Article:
Rosewood - East Indian (Guitar Backs)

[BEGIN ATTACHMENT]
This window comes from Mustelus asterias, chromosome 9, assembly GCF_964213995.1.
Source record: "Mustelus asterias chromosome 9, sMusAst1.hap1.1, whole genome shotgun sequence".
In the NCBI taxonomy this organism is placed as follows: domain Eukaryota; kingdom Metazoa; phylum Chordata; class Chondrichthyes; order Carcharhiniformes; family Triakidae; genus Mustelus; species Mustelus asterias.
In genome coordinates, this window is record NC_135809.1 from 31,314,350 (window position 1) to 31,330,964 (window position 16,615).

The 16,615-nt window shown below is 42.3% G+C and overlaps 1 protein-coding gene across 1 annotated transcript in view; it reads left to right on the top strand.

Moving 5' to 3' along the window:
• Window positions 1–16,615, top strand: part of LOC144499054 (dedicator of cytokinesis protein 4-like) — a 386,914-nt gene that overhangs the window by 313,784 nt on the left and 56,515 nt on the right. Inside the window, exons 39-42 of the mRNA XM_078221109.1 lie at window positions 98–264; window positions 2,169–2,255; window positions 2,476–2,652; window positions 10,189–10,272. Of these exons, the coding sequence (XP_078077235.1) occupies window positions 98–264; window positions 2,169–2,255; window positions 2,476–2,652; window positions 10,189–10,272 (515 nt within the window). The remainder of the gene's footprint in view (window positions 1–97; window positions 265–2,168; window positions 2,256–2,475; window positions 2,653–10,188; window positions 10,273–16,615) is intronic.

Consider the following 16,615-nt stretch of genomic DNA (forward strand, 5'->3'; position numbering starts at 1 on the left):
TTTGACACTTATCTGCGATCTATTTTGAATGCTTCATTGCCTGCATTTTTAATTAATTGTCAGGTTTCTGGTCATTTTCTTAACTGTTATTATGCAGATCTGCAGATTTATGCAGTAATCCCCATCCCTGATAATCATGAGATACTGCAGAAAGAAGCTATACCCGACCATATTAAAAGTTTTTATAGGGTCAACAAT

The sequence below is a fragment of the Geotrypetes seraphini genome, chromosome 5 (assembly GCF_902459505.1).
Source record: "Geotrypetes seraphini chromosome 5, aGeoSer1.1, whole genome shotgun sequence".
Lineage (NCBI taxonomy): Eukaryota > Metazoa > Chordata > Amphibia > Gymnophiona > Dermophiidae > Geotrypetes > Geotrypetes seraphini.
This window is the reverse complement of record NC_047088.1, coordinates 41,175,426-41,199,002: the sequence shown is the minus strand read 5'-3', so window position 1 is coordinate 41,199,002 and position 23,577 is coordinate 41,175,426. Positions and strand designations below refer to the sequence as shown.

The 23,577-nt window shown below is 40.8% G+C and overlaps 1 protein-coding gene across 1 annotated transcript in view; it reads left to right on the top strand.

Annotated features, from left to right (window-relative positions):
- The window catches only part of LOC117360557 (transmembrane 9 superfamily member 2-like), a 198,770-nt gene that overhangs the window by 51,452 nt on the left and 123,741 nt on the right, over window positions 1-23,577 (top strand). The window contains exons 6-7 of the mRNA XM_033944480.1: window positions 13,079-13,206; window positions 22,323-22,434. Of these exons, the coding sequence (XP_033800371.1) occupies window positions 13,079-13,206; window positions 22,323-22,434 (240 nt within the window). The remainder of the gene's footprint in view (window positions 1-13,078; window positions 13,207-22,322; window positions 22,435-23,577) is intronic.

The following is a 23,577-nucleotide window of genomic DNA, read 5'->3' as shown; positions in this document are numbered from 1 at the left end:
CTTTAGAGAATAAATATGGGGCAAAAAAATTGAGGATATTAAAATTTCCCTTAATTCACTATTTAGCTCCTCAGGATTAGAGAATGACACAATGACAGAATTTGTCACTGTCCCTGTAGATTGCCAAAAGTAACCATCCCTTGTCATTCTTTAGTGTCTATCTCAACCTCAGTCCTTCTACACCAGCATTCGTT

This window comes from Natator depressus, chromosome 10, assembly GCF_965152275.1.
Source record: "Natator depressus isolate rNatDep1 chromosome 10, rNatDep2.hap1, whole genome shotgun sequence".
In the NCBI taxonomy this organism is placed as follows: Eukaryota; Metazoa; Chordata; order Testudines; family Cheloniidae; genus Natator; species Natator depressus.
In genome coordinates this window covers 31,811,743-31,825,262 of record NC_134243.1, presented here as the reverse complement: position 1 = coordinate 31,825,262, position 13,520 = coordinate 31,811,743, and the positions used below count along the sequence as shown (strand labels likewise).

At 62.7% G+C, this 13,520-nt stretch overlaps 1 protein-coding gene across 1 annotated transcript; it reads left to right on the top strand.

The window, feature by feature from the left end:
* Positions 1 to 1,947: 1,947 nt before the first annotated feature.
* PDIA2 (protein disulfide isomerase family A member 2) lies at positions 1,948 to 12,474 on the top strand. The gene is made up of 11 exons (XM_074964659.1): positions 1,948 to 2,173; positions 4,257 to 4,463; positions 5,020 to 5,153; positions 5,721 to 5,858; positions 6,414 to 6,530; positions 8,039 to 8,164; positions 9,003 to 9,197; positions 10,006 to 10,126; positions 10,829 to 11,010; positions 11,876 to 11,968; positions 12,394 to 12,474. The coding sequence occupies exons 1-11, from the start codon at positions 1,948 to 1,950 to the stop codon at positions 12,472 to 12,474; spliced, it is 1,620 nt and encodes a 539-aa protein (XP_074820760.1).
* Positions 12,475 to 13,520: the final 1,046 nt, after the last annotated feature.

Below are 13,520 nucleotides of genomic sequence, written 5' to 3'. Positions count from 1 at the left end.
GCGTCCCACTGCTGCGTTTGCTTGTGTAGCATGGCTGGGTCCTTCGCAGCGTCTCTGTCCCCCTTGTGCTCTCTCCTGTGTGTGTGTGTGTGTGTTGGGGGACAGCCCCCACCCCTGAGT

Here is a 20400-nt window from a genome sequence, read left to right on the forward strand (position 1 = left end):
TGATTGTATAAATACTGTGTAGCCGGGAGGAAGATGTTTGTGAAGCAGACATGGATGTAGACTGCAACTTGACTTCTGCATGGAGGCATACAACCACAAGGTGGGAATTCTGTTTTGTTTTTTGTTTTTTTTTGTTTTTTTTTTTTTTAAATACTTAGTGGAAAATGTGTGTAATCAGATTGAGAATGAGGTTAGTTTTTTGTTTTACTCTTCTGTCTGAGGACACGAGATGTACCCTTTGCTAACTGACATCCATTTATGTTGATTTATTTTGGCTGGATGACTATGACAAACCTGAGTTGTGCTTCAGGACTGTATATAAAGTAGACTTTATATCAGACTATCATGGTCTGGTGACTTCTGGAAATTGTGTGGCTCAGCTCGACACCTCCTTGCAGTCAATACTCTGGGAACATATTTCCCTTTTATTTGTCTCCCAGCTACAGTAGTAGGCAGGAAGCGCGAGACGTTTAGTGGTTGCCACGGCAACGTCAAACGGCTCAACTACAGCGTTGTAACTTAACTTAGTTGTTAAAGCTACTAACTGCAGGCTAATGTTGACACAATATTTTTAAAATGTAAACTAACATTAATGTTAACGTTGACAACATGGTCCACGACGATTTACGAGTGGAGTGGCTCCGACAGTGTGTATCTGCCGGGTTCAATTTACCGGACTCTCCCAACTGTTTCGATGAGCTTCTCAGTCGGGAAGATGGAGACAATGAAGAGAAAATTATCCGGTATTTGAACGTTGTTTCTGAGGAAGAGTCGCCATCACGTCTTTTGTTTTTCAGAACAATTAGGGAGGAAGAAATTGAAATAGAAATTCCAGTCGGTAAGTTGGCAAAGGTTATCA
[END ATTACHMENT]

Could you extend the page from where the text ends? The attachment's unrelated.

East Indian Rosewood can vary greatly in color. Although its base color is mostly always brown, the shades can range from golden brown to purplish or dark reddish brown. Secondary colors are often present. The wood's colors will darken with continued UV exposure. East Indian Rosewood is generally less dense than most other rosewoods. Its grains are typically interlocked (although they can be irregular or straight), which can make it difficult to work. Care must be taken when finishing the wood, as it is not uncommon for the wood's natural resins to impose if it is not first sealed. It has a medium texture.Since the exportation ban on Brazilian Rosewood, more than twenty years ago, it has become a popular substitute with corporate guitar manufacturers (electric and acoustic, alike) -- due in large part to its historically steady supply and relatively low cost (compared with other Dalbergia's). By comparison to Brazilian Rosewood, its pores are smaller, but it is also a very durable wood that's not overly susceptible to bug damage/infestation and it is considered stable after drying.Don't confuse this species with Sissoo (Dalbergia sissoo) which can also be referred to as¬† "Indian Rosewood" in certain locales. It is believed that Sonokeling: a true Dalbergia indigenous to Indonesia -- where it is also known as "Jacaranda" is also Dalbergia latifolia, however tree farmers in Indonesia are not in agreement with this assessment. Our research into Indonesia and the cultivation of rosewood trees there revealed that back in the 1700's, while the Indonesian islands were considered a colony of Holland, Dutch merchant colonists transplanted two major Dalbergia's to Indonesia: Dalbergia Nigra (Brazilian Rosewood), from Brazil, and Dalbergia sissoo (Indian Rosewood), from India.¬† This could well be a botanical mystery worthy of further investigation for the detail oriented student of the Dalbergia genus.